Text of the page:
As much as you may want to believe that quitting your job to parent won’t affect your career long term, the unfortunate reality is that landing a job after a gap can be a challenge. You may have to learn new skills to stay current and the longer you have been out of work, the harder it can be. You will also be competing against applicants who haven’t left the marketplace and other parents looking to restart. According to Après Group, a career platform connecting employers with parents returning to the workforce, there are more than three million women in the U.S. with college or advanced degrees looking to get back in.
So how do you make yourself more marketable, boost your profile and get the job you want? Lauren Smith Brody, author and founder of Fifth Trimester Consulting, which helps workplaces improve their culture for new parents, and Jennifer Gefsky, the cofounder of Après, share their advice on how to avoid common mistakes and land an amazing job.
Mistake #1: Sending Out Your Resume Too Soon
Once the decision is made go back to work, the instinct is to immediately start applying for jobs. Don’t. Start by taking steps to make yourself relevant in the current market. “ You can’t go into an interview and say, “I haven’t worked in five or ten years, but here I am!” says Jennifer Gefsky. Do an internship, take an online course, or update your tech skills first. “I’m a huge fan of taking an in-person class and just being around people other than your social networks at home,” reveals Gefsky. “It’s putting yourself in a different world. It’s getting yourself ready to go.”
Mistake #2: Only Applying For Part-Time Openings
Part-time jobs can seem like a less jarring way to ease back into the workforce, however, Gefsky advises against limiting your search: To close off that majority of available jobs is a mistake. You will be excluding potentially great jobs that might ultimately be able to offer part-time down the road, but maybe aren’t going to offer it for a new employee.
Mistake #3: Not Leveraging Social Media
“The number one piece of advice I give people who have been out for a period of time is get on LinkedIn as soon as possible,” says Gefsky. Not only should you update your profile to include relevant skills, classes or internships, Gefsky suggests writing short articles on topics related to the career you want. This will build up your digital presence, personal brand, and show your expertise. “That advice surprises a lot of people because they think, ‘I’m not a writer!’ But that’s the amazing thing about LinkedIn, you can publish articles on your page,” says Gefsky. “Then, when people look you up, it’s, ‘Oh, wow, this person is totally up to speed on what’s going on in our industry.’”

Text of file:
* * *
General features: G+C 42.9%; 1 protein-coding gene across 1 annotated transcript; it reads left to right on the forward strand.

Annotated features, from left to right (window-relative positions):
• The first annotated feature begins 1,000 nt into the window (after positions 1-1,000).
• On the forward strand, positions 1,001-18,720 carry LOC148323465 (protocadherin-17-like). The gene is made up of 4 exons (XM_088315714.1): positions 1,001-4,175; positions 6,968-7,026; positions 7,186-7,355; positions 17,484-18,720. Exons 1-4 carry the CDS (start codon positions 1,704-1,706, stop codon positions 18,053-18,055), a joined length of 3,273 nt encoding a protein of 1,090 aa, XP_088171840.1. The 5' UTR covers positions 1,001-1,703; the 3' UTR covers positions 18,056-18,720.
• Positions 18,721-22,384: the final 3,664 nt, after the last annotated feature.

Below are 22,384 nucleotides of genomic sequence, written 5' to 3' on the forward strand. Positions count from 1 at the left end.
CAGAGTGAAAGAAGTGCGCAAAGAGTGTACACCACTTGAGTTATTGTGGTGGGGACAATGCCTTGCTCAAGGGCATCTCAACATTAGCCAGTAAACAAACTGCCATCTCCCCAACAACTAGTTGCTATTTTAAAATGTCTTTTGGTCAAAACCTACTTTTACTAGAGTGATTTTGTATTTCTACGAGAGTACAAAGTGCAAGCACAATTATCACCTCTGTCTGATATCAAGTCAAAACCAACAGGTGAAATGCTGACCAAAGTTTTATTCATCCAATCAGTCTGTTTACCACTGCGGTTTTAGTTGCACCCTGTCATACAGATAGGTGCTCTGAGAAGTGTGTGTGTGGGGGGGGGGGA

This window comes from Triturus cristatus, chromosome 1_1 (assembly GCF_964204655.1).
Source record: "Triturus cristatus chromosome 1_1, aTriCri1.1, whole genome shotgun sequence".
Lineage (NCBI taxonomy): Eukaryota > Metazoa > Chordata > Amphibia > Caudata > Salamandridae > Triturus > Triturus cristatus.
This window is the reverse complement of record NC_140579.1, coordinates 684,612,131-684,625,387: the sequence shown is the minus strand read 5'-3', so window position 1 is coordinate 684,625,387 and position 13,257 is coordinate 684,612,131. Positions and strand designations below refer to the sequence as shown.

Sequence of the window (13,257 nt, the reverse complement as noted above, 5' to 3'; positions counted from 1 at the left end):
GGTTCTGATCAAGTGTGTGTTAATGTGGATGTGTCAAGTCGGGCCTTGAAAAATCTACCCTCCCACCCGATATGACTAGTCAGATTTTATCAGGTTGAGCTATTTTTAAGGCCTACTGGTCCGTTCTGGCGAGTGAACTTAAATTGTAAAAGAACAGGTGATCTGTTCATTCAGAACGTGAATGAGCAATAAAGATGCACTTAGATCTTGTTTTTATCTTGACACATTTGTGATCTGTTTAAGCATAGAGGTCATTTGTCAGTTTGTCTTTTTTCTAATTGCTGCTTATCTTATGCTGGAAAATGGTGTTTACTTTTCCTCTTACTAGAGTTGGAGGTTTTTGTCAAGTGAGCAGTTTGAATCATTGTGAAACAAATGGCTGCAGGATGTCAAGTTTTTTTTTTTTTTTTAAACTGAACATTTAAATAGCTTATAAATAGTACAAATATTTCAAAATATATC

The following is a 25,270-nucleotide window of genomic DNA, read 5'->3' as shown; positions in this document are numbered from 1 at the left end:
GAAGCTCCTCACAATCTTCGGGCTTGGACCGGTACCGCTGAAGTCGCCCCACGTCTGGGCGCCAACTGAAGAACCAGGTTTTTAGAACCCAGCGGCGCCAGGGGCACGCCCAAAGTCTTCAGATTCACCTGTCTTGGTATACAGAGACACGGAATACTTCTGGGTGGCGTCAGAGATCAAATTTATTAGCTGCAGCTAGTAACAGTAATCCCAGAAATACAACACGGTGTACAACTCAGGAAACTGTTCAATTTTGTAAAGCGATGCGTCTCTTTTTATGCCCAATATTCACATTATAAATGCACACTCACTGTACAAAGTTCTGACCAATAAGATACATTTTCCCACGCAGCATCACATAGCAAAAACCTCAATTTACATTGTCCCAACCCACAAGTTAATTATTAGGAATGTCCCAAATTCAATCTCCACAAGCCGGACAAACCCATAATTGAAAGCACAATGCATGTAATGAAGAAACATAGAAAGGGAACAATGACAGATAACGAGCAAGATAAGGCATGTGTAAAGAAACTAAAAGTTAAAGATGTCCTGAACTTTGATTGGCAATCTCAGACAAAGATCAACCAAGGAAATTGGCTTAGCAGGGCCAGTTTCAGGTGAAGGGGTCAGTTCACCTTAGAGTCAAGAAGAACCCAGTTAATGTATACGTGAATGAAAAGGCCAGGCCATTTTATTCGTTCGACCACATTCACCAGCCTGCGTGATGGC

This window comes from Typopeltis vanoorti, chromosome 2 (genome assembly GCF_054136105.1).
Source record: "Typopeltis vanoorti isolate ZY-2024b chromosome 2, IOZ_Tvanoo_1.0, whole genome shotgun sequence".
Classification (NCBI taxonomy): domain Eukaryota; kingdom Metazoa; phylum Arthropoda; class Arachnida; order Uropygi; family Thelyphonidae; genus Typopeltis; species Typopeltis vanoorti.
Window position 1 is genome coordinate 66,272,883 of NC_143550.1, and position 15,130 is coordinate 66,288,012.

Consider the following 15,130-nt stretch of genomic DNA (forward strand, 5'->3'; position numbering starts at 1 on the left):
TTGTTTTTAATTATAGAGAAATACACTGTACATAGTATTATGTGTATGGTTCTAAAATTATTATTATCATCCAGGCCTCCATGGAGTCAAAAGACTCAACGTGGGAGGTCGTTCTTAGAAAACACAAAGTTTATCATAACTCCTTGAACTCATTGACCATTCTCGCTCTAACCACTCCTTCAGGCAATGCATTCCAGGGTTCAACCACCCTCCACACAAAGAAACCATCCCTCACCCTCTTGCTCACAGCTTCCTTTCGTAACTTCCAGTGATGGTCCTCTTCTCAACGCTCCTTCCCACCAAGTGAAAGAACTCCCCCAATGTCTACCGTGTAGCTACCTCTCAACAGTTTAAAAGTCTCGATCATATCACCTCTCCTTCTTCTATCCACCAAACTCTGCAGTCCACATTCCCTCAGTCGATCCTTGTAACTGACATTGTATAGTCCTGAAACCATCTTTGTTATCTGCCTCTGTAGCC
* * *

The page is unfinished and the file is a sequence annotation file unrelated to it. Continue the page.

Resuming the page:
Mistake #4: Not Asking For Help
Once you have established your digital presence and updated your skills and resume, you are ready to network. The key is to leverage all of the relationships you have. “There are all kinds of things we can learn from our personal relationships that apply to work,” explains Brody. Her advice? Ask a friend currently in the workforce to run through a mock interview with you or find out what qualities they look for with new employees. Even if they are in a different industry you can gain valuable insight and direction.
Mistake #5: Discounting The Skills You Learned As A Full-Time Parent
It’s easy to see your work life and home life as two totally separate arenas, but the skills learned in parenthood can definitely be a boost to any career. “You are probably better than ever at managing your time, your budget, your goals. You pivot more quickly between tasks. You know what’s worth saying yes to, and what’s not. Feel that empowerment when you enter into negotiations,” advises Brody. Also any volunteer work you did around your child—helping to organize events for school, leading committees, etc. Those should be added to your resume too. They can provide examples of your leadership, organization, finance, and management skills.
Mistake #6: Only Submitting Your Resume Online
One way to get noticed by recruiters who might overlook applicants with parenting gaps is to ask friends, family, or former co-workers to hand-deliver your resume to higher ups or their company’s HR reps. “It’s very hard to submit your resume and get noticed, especially when you’re competing against people who haven’t had a break,” says Gefsky. “The way you’re going to get hired is by people who know you. Networking is critical.”
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